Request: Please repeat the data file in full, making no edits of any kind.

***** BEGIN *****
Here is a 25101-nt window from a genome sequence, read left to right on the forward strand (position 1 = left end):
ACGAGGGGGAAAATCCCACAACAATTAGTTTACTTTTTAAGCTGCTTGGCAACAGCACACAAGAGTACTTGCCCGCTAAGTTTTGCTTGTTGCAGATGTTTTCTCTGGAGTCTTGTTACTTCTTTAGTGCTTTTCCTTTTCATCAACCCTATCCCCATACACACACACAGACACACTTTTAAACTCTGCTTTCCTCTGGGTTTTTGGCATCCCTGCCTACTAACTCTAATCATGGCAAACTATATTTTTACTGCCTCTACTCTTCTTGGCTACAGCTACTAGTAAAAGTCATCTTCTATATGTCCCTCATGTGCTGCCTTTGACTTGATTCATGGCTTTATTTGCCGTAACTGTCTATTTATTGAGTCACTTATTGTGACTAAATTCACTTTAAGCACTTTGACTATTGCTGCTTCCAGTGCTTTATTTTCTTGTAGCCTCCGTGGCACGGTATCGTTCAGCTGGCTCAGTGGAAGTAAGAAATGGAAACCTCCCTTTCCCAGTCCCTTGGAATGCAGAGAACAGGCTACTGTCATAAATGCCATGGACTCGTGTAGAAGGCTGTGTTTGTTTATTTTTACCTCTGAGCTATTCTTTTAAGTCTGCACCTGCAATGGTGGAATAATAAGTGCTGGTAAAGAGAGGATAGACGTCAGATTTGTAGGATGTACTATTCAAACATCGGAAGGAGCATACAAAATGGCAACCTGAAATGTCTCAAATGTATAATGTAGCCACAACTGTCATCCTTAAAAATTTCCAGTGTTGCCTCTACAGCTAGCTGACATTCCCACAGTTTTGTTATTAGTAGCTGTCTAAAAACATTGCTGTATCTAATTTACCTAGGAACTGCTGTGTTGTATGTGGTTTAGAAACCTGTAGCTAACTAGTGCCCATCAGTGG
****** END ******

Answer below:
Here is a 25101-nt window from a genome sequence, read left to right on the forward strand (position 1 = left end):
ACGAGGGGGAAAATCCCACAACAATTAGTTTACTTTTTAAGCTGCTTGGCAACAGCACACAAGAGTACTTGCCCGCTAAGTTTTGCTTGTTGCAGATGTTTTCTCTGGAGTCTTGTTACTTCTTTAGTGCTTTTCCTTTTCATCAACCCTATCCCCATACACACACACAGACACACTTTTAAACTCTGCTTTCCTCTGGGTTTTTGGCATCCCTGCCTACTAACTCTAATCATGGCAAACTATATTTTTACTGCCTCTACTCTTCTTGGCTACAGCTACTAGTAAAAGTCATCTTCTATATGTCCCTCATGTGCTGCCTTTGACTTGATTCATGGCTTTATTTGCCGTAACTGTCTATTTATTGAGTCACTTATTGTGACTAAATTCACTTTAAGCACTTTGACTATTGCTGCTTCCAGTGCTTTATTTTCTTGTAGCCTCCGTGGCACGGTATCGTTCAGCTGGCTCAGTGGAAGTAAGAAATGGAAACCTCCCTTTCCCAGTCCCTTGGAATGCAGAGAACAGGCTACTGTCATAAATGCCATGGACTCGTGTAGAAGGCTGTGTTTGTTTATTTTTACCTCTGAGCTATTCTTTTAAGTCTGCACCTGCAATGGTGGAATAATAAGTGCTGGTAAAGAGAGGATAGACGTCAGATTTGTAGGATGTACTATTCAAACATCGGAAGGAGCATACAAAATGGCAACCTGAAATGTCTCAAATGTATAATGTAGCCACAACTGTCATCCTTAAAAATTTCCAGTGTTGCCTCTACAGCTAGCTGACATTCCCACAGTTTTGTTATTAGTAGCTGTCTAAAAACATTGCTGTATCTAATTTACCTAGGAACTGCTGTGTTGTATGTGGTTTAGAAACCTGTAGCTAACTAGTGCCCATCAGTGG